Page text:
Frankly the information regarding resistors is rubbish. A poorly designed and built resistor based stage may have white noise though my experience so far is that a solid state phono stage will typically have more clean gain than tubed. Every tube stage I've tried has been significantly noisier with the best being the Douk Tube Phonobox (EAR 834P). A tube stage can sound more real than most solid state phonos though I've found that solid state can have the same holographic imaging as tube. Easily the best I've tried is the Valab LCR-1 which has variable gain from 40-72db. I find best results are achieved using a SUT and the gain on 40db

    If you'd like to have a listen to some rips done with my ART9 > Fidelity Research FRT-4 SUT > Valab LCR-1 then I'd be happy to provide access to my NAS. I've a few samples up under Rips > Matt > Unprocessed. I'll be redoing them once I have my HM-7

    Agree 100%.... I think you've said it better than I've managed too
     
  18. mkane

    mkane AK Subscriber Subscriber

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    I have 2 Tube phono stages and they're both quiet as a graveyard.
     
  19. Wildcat

    Wildcat Audio Sommelier Subscriber

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    OK, I'm at the "seriously looking at SUTs" phase right now, and it's like a Cinemag vs. Lundahl vs. Hashimoto moment here along with trying to figure out which ratios I should be looking at. Phono stage has 49dB gain. Two carts--one is 0.28mV, the other (my daily driver for now) is 0.12mV. I'll probably go DIY for a few reasons, mainly so I can configure the case the way I want it. But there are a couple of Lundahl kits that look attractive, and available in two different levels with better transformers.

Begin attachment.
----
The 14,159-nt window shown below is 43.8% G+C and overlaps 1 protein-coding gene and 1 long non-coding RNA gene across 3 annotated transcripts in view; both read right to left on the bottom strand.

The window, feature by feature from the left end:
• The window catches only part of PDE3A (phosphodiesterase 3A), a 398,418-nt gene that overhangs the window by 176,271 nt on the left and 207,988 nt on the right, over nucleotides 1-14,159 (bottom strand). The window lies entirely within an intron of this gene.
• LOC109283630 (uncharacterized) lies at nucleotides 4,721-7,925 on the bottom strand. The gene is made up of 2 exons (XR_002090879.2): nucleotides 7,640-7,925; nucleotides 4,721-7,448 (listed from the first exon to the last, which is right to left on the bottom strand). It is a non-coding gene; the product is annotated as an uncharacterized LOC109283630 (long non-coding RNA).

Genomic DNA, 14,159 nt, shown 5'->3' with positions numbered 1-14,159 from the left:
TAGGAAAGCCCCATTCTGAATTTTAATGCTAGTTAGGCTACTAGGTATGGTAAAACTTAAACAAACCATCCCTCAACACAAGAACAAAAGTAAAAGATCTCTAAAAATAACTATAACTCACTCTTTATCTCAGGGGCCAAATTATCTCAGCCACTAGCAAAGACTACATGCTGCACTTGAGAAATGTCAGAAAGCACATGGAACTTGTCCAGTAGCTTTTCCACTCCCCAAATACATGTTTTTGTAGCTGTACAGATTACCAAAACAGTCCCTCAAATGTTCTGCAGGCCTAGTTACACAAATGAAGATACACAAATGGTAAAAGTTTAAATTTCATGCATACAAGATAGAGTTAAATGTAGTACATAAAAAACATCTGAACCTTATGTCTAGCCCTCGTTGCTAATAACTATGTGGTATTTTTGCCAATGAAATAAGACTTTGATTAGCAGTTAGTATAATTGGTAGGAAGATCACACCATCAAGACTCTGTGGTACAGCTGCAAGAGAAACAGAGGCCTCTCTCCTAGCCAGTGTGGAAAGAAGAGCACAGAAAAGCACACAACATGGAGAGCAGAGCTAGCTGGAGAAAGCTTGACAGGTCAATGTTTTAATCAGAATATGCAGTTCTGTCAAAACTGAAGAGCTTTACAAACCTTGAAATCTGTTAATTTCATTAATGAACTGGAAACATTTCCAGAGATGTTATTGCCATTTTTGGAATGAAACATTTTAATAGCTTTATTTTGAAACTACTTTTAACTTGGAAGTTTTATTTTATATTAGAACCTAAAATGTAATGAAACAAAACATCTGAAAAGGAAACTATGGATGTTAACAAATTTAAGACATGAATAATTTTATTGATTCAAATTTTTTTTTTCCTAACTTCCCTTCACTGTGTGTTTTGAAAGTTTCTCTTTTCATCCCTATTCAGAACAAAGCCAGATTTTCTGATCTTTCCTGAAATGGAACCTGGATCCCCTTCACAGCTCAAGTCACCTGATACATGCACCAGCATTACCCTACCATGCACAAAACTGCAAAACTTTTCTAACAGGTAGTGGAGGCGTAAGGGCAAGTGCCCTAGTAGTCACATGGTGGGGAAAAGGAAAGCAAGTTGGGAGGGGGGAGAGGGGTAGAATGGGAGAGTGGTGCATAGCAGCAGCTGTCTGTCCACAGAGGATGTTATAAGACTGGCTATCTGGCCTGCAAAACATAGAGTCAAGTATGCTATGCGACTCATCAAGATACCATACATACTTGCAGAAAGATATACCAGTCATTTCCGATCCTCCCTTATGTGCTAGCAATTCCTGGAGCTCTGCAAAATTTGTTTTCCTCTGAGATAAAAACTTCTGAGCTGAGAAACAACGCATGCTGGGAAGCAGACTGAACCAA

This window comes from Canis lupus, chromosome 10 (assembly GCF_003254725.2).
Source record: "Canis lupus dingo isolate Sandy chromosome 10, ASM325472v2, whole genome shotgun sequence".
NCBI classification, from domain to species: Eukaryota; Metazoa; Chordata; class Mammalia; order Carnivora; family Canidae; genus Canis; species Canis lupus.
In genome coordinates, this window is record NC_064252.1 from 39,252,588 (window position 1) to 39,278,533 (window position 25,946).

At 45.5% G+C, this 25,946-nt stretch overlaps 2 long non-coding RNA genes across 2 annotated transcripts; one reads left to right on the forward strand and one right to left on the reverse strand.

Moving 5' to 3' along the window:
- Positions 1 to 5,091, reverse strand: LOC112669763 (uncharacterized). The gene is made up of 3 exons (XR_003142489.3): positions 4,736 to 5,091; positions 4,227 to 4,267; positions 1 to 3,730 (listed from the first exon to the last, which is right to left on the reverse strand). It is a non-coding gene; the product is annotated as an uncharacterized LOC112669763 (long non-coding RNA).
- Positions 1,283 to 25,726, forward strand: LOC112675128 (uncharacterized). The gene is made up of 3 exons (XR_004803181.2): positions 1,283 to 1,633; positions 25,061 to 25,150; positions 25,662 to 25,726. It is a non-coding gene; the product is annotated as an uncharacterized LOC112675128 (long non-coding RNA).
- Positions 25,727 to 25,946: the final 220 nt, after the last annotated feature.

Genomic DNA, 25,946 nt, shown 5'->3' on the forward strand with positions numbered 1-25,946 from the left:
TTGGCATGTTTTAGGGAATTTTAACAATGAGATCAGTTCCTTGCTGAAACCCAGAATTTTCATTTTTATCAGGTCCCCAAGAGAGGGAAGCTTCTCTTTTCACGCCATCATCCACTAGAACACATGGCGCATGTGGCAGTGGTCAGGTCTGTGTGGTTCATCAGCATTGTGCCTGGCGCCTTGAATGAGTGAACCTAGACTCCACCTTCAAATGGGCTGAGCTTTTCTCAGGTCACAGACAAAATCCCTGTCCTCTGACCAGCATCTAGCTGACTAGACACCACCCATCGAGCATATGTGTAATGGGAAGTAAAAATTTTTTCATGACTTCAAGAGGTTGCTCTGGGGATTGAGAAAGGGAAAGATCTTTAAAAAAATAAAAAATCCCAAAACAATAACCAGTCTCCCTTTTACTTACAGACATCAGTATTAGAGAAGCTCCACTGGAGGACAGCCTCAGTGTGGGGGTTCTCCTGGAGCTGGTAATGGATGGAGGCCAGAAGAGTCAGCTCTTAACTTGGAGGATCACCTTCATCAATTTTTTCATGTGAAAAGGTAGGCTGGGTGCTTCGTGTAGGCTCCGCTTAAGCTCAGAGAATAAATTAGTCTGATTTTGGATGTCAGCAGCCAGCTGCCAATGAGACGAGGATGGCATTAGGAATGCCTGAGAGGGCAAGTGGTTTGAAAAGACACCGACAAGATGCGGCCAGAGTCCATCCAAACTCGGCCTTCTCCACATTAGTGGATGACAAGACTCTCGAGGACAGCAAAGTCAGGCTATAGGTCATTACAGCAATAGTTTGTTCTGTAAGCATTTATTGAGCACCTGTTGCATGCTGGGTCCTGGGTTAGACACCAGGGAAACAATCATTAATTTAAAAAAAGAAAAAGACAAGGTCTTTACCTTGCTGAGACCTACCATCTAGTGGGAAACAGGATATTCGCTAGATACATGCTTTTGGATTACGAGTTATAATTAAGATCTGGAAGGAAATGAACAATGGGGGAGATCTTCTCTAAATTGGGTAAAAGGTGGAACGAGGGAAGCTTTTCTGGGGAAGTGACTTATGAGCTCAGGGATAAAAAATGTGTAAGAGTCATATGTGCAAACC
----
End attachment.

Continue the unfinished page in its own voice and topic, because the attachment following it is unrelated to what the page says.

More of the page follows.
20. mjw21a

    mjw21a Super Member

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    I've not tried Lundahl, though I can tell you that the Hashimoto's are significantly better to my ears than the Cinemag 1254. That said the Cinemag is somewhat more flexible and can be configured with 3x gain levels rather than the two of the Hashimoto. That said I've never enjoyed the sound signature of the Cinemags and find a quality MC head amp to sound similar. It might fair better with a tubed phono stage though I now only run solid state stages (quieter, blacker background).

    I've both the HM-3 and HM-7 and can say that I now understand why the HM-7 commands a higher price. The HM-3 is nice and a little better than my Fidelity Research FRT-4 though quite a bit less flexible (2x gain levels vs 4x). The HM-7 on the other hand has the widest and deepest sound stage I've ever heard extending well beyond the speakers and tricks me into thinking I'm actually at a live performance. While my Valab LCR has variable gain from 40 to 70db, nothing gets you closer to the performance than using a quality SUT with the phono stage set to 40db.